As long as masses (including me) buy that "film" look, I'm golden:-)


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#11 Tyler Purcell

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Posted 24 February 2015 - 02:29 PM

INT scenes, I'm not too overly concerned about. With right lighting, shallow DOF and post work I can probably sell those as film.


Not really… the C100 looks like an HD video camera. The Blackmagic 4k camera, looks more like an Alexa, but still nothing like film. Sure, in DaVinci you can add film LUT's, which will enhance the image greatly. But things like the rolling shutter and white clipping issues on the C100, will stand out like sore thumbs. Plus, the C100 HDMI output starts as interlaced and the de-interlacing process, doesn't guarantee you perfect progressive images. This means, reflections that clip, can have black lines in the clipping.

So even with interiors, you have to be very careful to not let any clipping into your shot.

I'm not saying the Blackmagic 4k cinema camera isn't faultless because it has lots of small issues. The two biggest ones are the battery and audio. If you're shooting a film, you'll have external audio anyway. The battery issue isn't too bad because there are many solutions on the market.

If you want a "cinematic look" you start with a cinema camera like the Blackmagic, Red or Alexa.
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#12 Tyler Purcell

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Posted 24 February 2015 - 02:31 PM

CameraComp.jpg


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#13 Satsuki Murashige

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Posted 24 February 2015 - 03:49 PM

Thanks, Guys. Per recommendations, following is what I plan to test this weeked. Take actors at location. All shots EXT. F-Stops are TBD depending on how bright it is and how much my ND filter supports. Any recommendations on C100 recording comparable format? I own BMCC 4K and C100 is new to me. Goal - Color Grade each of the following 10 second clip and see how it looks.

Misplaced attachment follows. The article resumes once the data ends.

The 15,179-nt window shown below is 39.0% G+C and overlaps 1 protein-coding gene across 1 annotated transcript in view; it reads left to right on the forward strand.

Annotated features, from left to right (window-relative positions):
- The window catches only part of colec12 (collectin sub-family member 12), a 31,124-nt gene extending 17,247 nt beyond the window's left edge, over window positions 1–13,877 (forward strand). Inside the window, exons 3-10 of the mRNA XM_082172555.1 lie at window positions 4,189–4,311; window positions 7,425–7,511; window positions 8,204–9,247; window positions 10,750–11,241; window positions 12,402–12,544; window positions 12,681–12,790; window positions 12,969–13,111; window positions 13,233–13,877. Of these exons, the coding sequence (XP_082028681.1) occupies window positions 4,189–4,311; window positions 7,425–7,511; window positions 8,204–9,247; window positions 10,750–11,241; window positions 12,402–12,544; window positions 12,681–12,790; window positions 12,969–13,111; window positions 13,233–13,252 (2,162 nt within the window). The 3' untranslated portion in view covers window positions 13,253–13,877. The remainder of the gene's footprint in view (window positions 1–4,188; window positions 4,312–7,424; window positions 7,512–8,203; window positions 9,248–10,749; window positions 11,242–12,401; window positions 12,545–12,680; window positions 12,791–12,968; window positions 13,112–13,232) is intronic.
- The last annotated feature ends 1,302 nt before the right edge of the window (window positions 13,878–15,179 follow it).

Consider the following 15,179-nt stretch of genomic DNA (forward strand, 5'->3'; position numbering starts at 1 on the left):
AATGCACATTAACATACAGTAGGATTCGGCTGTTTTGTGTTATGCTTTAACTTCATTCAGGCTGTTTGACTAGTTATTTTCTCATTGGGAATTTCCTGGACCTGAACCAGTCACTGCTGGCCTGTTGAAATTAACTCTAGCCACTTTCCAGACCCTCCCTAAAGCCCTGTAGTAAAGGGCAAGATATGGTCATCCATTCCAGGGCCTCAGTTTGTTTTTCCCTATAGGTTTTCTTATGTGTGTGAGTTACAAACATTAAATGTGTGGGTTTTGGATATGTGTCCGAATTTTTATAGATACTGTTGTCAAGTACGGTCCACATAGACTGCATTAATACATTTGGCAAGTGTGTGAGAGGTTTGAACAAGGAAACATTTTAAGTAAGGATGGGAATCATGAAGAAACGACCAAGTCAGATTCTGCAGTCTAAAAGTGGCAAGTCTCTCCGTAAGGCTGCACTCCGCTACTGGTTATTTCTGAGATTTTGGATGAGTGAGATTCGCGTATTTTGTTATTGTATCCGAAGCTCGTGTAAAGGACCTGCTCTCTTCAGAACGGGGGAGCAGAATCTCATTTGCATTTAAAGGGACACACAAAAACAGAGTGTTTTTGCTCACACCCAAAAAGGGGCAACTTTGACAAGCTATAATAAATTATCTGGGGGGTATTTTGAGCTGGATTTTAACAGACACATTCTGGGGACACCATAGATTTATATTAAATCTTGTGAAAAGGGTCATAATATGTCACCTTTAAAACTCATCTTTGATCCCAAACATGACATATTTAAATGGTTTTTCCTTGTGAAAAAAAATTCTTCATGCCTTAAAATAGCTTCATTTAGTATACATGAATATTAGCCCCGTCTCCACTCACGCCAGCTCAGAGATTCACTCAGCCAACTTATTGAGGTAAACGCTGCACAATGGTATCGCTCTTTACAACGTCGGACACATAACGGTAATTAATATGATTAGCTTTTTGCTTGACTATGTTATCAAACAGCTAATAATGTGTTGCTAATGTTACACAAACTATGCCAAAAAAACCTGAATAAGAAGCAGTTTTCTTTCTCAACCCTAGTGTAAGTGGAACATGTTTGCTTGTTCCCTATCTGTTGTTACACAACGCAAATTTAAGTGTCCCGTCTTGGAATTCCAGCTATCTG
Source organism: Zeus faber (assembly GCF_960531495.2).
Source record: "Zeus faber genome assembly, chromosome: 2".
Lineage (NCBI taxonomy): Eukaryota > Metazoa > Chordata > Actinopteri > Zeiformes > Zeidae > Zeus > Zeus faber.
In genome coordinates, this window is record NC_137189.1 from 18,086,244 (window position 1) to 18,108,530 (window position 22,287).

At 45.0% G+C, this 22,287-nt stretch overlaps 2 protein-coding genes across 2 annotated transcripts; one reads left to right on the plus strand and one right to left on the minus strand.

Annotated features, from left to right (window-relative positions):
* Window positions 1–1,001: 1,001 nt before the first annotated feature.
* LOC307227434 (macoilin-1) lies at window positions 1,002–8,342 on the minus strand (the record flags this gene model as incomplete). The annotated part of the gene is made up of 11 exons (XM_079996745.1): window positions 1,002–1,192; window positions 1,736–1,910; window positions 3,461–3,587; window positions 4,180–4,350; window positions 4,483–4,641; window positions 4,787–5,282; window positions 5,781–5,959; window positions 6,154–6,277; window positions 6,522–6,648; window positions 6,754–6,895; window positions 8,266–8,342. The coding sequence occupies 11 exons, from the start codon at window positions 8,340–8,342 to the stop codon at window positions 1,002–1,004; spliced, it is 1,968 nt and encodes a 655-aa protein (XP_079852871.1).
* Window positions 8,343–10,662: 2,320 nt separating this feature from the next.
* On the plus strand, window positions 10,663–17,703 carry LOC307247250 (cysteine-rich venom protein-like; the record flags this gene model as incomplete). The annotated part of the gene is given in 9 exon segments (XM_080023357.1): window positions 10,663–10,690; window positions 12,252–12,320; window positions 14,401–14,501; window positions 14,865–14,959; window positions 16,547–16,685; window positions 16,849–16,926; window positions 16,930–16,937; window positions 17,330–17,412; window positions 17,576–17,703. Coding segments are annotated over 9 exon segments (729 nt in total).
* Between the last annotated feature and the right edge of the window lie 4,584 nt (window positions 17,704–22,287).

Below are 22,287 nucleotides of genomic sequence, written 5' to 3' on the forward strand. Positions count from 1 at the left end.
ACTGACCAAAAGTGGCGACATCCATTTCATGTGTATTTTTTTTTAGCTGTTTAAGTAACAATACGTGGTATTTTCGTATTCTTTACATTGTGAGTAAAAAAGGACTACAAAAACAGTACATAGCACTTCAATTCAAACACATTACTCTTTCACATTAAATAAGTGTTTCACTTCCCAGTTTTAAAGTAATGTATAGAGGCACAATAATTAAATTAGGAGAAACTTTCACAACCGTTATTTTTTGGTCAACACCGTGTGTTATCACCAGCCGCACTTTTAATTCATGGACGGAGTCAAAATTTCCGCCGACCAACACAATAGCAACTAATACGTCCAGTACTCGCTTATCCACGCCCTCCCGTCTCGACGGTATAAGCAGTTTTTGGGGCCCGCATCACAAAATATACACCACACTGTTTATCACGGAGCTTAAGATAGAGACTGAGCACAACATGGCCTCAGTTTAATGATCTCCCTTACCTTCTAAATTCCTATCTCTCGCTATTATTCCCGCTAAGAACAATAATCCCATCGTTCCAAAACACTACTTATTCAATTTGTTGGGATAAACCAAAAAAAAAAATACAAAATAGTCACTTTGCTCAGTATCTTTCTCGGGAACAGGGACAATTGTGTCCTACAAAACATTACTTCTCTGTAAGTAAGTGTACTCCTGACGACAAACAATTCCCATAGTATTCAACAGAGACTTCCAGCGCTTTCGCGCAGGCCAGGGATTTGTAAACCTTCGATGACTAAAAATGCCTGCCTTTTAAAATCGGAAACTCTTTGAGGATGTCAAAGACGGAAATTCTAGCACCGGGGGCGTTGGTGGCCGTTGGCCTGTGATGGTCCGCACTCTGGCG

ISO/ASA LENS FORMAT
200 24mm ProRes422
400 24mm ProRes422
200 24mm RAW
400 24mm RAW
200 24mm ProRes HD
400 24mm ProRes HD
200 85mm ProRes
400 85mm ProRes
200 85mm RAW
400 85mm RAW
200 85mm ProRes HD
400 85mm ProRes HD

This doesn't make a whole lot of sense to me. If you're going to shoot a test with the C100 and record to Prores, you might as well record to the highest bitrate codec allowed by the recorder, either 4444 or HQ. C100's native ISO is 850 just like the C300. If you want a cleaner image, overexpose slightly and shoot at 500 ISO. If you will be shooting in low light and need to use high ISOs, test that as well.

What you actually should be testing is lighting, over/under-exposure, any color treatment you want to do in-camera or in post, filters, LUTs, post color correction including your film look, wardrobe, makeup, etc. so that you figure out what your intended final look should be and exactly what steps to take in order to achieve that.

But really, all of this is your DP's job. Leave them alone to do whatever they are going to do and just watch the final result. If it's close to what you wanted, then great! Just direct them to make small adjustments as needed. If it's way off, then talk to them about what specifically is wrong with the test, direct them toward the look you want in more specific detail, and have them shoot a second test. If it's still not working out, then maybe you need a new DP.
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#14 Peter J DeCrescenzo

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Posted 25 February 2015 - 03:17 PM

... I own BMCC 4K ...

 

ISO/ASA LENS FORMAT
200 24mm ProRes422